Health insurance agencies have profited handsomely from the Affordable Care Act. For example, Optima Health, the only insurer on the Virginia exchange in 2018, posted record profits after tripling individual marketplace premiums. Indeed, the new legislation has helped some struggling insurers move back into the black. According to The Council of Economic Advisors, premiums have risen much more sharply than claims costs since introduction of the ACA.
A quote from the same study indicates that subsidies are being covered by the government (e.g., you and me) while the insurance companies made more profits from their premium increases.
Gross profit margins (premiums less claims) have increased as the small number of remaining companies gained experience with the individual and small group market risk pool and set higher premiums while government subsidies cover most of the rising insurance costs on the exchanges. The fact that low-income individuals are enrolling at high rates, while at the same time premiums are rising dramatically, is a clear sign of a distorted market that involves larger transfers from taxpayers to insurers.
In addition, the study notes that while many insurers left the individual market due to losses in state and federal markets, their net income increased substantially from 8.7 to 19.6% between 2017 and 2018, largely due to increases in Medicaid enrollment and tax reform. The result is that health insurer’s stock prices doubled from the inception of the ACA in 2014 though 2018. Here is a comparison of the Big 8 healthcare insurer net incomes between 2017 and 2018.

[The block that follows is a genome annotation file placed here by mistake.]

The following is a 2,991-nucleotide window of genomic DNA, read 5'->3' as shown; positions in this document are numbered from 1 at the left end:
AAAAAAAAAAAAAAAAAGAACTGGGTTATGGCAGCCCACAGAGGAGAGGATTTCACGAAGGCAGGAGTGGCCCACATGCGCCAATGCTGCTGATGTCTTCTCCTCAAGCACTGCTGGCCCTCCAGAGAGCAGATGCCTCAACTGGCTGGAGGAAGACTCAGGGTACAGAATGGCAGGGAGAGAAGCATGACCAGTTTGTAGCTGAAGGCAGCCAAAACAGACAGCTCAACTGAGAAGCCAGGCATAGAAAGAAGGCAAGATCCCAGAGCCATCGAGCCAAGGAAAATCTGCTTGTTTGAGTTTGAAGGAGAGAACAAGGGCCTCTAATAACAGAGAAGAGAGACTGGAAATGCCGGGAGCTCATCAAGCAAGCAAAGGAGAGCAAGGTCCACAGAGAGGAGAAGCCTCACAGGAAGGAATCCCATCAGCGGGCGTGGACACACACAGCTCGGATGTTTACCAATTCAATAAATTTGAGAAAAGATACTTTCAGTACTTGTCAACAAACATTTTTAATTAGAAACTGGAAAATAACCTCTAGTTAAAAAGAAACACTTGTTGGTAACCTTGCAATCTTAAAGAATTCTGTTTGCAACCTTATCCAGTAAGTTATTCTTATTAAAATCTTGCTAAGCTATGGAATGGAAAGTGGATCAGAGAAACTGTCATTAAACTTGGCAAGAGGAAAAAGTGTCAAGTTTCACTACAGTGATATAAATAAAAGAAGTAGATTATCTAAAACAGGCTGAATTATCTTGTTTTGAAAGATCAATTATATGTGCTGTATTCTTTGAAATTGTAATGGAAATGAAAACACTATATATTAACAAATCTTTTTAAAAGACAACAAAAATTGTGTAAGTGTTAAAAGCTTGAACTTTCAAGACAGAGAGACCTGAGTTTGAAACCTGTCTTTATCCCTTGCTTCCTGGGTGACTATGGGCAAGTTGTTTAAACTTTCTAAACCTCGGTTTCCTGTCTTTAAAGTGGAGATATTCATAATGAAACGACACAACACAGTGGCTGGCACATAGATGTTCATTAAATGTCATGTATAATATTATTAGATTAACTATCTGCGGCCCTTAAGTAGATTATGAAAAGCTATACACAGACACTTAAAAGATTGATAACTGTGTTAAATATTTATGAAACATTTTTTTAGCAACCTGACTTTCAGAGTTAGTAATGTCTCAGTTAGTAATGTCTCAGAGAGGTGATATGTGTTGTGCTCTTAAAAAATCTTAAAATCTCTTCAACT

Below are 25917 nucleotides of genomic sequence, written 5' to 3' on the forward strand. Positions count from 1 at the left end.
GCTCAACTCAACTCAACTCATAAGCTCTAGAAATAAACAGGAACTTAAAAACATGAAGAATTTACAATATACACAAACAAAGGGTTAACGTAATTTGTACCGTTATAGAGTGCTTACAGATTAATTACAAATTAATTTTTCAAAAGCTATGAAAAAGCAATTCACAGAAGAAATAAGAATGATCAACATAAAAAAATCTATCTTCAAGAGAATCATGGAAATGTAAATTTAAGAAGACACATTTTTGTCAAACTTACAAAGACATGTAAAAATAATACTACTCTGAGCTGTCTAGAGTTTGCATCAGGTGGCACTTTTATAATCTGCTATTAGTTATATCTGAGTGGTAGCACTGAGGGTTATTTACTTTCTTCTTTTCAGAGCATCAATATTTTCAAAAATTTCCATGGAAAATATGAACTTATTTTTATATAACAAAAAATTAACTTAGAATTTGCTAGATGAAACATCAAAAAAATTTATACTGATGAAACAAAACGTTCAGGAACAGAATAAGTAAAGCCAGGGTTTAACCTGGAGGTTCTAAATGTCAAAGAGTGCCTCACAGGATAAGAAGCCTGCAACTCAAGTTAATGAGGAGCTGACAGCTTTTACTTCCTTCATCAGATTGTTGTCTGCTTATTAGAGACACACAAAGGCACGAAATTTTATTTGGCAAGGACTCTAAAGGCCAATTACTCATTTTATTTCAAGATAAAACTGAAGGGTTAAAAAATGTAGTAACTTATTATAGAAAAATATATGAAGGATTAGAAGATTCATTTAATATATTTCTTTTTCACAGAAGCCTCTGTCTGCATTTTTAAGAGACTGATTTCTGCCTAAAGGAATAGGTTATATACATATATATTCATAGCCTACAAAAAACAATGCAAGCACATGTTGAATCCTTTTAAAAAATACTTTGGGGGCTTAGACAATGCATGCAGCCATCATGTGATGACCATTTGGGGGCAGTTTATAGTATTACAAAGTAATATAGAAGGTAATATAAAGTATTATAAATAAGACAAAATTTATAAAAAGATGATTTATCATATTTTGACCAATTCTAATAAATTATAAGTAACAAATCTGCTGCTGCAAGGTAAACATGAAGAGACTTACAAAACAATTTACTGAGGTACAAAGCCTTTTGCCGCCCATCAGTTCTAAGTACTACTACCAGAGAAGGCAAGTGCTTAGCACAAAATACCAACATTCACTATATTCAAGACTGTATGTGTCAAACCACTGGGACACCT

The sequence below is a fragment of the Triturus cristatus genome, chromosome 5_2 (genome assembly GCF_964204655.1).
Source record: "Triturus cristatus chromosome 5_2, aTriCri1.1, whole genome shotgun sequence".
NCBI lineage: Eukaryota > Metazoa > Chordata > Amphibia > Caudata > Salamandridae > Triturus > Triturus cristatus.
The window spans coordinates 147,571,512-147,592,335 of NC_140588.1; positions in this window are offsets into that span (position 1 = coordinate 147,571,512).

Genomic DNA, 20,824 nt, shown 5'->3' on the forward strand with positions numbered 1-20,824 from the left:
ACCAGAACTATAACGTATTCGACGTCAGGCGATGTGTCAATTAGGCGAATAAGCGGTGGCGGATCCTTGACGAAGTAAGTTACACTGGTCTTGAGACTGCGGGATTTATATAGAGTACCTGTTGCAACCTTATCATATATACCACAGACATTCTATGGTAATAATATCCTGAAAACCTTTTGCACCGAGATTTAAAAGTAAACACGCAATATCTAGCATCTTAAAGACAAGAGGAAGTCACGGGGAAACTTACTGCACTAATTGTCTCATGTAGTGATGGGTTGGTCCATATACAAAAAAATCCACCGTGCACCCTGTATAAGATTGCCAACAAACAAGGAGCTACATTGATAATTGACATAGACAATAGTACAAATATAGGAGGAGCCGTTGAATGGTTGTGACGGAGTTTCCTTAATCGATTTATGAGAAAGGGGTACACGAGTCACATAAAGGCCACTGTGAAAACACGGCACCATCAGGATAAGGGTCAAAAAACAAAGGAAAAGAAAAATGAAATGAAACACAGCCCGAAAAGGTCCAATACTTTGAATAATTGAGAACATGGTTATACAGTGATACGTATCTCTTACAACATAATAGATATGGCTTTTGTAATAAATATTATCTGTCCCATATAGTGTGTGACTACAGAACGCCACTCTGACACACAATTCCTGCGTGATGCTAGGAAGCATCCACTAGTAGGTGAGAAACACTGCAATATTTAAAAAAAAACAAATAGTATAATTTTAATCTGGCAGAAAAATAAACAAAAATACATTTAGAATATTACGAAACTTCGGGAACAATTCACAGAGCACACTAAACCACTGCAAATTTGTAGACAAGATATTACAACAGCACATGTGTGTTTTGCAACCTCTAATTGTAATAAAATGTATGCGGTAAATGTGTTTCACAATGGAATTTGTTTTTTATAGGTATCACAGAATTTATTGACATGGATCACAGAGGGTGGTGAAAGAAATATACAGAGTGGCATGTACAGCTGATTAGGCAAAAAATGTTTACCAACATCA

Source: Fierce Healthcare
An examination of health care costs provided by Edmund Hailsmaier and Doug Badger at the Heritage Foundation provides insight into what caused healthcare premiums to rise so much since 2014 when the ACA was put into effect. They came up with these direct causes.
The paper also noted several changes that had the effect of redistributing costs among the participants, often making insurance more expensive for those receiving less of the actual benefits. The net effect was to subsidize insurance costs by those who use the most from those who do not.
There are also rules that increased the selection effects, which substantially changed the behavior of those applying for insurance under the new ACA rules.
A study by Milliman, an actuarial services firm, provided in 2013 a prospective assessment of potential premium increases through the plan.
Source: Heritage Foundation